Dirt, Rocks, and Rivers

The Wasatch 100 is my ultimate goal race. I know that it is probably still a few years away for me because of the training time commitment due to the 26,000 feet of elevation gain and time cutoffs. The starting line for Wasatch is less than five miles from my house. I ran four miles on the trail (Bonneville Shoreline Trail) this morning. I have missed trail running throughout the winter, and I’m excited to be able to get up there and train on the BST again. Nothing compares to running the single track. It ignites an unbounded joy within me. My fingers brush the leaves as I pass. I skip through the river, splashing water with childlike enthusiasm. I laugh out loud because I feel so free and fortunate to be able to connect with the earth one foot at a time.

I was surprised to see so many other women runners on the trail this morning. Usually, all I see are dudes on mountain bikes and male runners. I love to see other women out there, becoming stronger and playing in the dirt.

Trail running takes practice. The more you jump rocks and descend crazy slopes the better you are going to get. That being said, there are some things you can start with. When you are running uphill don’t tip your hips forward or back too much. Try to keep things straight up and down, keeping your chest up and open. Shorten your stride and pump your arms. Stay up on your toes as much as you can. Sometimes the mountain is so steep it is faster to walk. If that is the case, don’t waste all the energy trying to run it, you look silly anyway as hikers pass you as you try to power up the hill.

Going down can be more difficult in some ways. You want to lean into the forward momentum. You will slip out less if you keep your weight on your toes on steep descents. Landing on your heel is like putting the brakes on. It causes jarring all the way up your body. Keep your stride short and fast. If there are a lot of rocks, keep them really short and fast. Put your arms or elbows out for balance. I try to keep my hands empty on crazy descents. That way if I fall I don’t have to search for whatever I chucked or replace what I break.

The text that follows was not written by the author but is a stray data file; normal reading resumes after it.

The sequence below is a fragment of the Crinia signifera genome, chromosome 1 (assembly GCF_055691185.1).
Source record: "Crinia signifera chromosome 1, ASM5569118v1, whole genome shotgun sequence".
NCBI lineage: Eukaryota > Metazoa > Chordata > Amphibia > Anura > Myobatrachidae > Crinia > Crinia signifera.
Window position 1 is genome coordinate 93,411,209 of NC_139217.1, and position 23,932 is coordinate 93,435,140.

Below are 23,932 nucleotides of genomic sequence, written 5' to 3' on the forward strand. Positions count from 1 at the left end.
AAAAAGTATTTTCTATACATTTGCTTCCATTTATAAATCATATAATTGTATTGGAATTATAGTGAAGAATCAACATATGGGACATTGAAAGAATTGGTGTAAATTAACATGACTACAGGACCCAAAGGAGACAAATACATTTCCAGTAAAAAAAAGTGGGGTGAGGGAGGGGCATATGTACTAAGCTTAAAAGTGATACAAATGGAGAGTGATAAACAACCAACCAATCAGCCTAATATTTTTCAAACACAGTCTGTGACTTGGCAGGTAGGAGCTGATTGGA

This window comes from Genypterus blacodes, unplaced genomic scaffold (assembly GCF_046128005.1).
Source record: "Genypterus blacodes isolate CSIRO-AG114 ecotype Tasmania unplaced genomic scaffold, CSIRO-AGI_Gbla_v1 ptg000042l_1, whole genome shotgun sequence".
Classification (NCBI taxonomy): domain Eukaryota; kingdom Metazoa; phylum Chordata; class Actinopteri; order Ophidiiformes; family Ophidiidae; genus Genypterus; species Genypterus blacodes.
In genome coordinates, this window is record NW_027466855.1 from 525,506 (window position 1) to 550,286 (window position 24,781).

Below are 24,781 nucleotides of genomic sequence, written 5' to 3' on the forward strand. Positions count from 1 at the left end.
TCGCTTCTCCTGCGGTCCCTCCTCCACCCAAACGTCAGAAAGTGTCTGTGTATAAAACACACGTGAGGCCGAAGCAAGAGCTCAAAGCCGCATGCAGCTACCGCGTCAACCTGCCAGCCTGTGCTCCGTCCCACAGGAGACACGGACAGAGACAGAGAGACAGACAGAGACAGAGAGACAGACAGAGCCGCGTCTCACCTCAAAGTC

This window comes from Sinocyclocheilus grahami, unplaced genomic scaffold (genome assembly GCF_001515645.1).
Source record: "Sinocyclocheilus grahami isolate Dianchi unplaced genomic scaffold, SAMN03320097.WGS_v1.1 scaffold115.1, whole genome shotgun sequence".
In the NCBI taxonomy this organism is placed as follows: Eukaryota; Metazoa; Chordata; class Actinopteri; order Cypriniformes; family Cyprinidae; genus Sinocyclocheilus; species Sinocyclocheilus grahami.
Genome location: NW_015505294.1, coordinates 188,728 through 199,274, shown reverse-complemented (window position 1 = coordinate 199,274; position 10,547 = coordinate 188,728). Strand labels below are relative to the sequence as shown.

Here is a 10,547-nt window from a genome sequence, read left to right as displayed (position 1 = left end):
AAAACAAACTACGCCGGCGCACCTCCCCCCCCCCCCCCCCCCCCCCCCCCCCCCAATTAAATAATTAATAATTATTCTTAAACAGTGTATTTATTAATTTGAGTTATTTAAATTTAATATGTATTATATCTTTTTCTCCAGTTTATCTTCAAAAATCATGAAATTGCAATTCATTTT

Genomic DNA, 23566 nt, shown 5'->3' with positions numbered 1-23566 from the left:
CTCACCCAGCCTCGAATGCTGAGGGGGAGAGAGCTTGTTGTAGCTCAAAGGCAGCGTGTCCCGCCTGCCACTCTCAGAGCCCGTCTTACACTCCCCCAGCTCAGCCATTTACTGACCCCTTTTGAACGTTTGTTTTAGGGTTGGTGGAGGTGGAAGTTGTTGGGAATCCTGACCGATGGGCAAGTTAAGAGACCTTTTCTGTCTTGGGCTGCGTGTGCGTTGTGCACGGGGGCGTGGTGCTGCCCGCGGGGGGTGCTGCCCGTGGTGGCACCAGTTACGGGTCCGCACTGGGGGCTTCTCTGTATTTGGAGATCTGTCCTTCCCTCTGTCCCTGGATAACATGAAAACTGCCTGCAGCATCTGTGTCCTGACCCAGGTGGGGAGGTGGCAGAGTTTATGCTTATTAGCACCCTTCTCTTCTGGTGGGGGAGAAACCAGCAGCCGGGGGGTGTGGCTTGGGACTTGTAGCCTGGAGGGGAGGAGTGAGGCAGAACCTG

Whenever you are trail running you want to watch the ground in front of you about two feet and then farther down about 10-15 feet, so you know what is coming. Make sure and give yourself enough time to get your run in. Trail running takes longer because of the climbs and more technical terrain, especially when you are first starting out.
Road shoes work fine on non-technical trails, but if you are going to be doing a lot of trail running or there are steep climbs or descents you may want to invest in some trail shoes. Always tell others where you will be and what time you intend to be back.
If you run trails, you are going to run into animals and bugs. There will be other runners with dogs, horses, deer, foxes, moose, buffalo, snakes, and possibly more dangerous animals such as mountain lions and bears. Mountain bikers probably fit in here somewhere too.

Best advice I can give is to be aware of what could be out there and then to pay attention. Make some noise out there on the trail, talking, and bells if bears are a serious risk, or sing. Occasionally I will just say something aloud just to hear my voice. It’s kind of weird. I also carry pepper spray, extra flashlight and a whistle when I am on the trail. Most of the time you are going to scare off whatever is lurking and only see its tail end, if anything. If you do see something and don’t scare it away, immediately slow down. If it is a predator, make yourself look big, make loud noises, get the pepper spray out, and look around for a big stick. Do not run. Back away slowly from the animal, get off the trail, and warn any other person you see going up there.

It is good to have someone with you, but I know this is not always possible and you still want to be out there. Just do what you can to protect yourself and be prepared. Not having a running partner prevented me from running trails for a while, but I realized that the roads pose just as much risk if not more than the trails.

Be smart and run happy!

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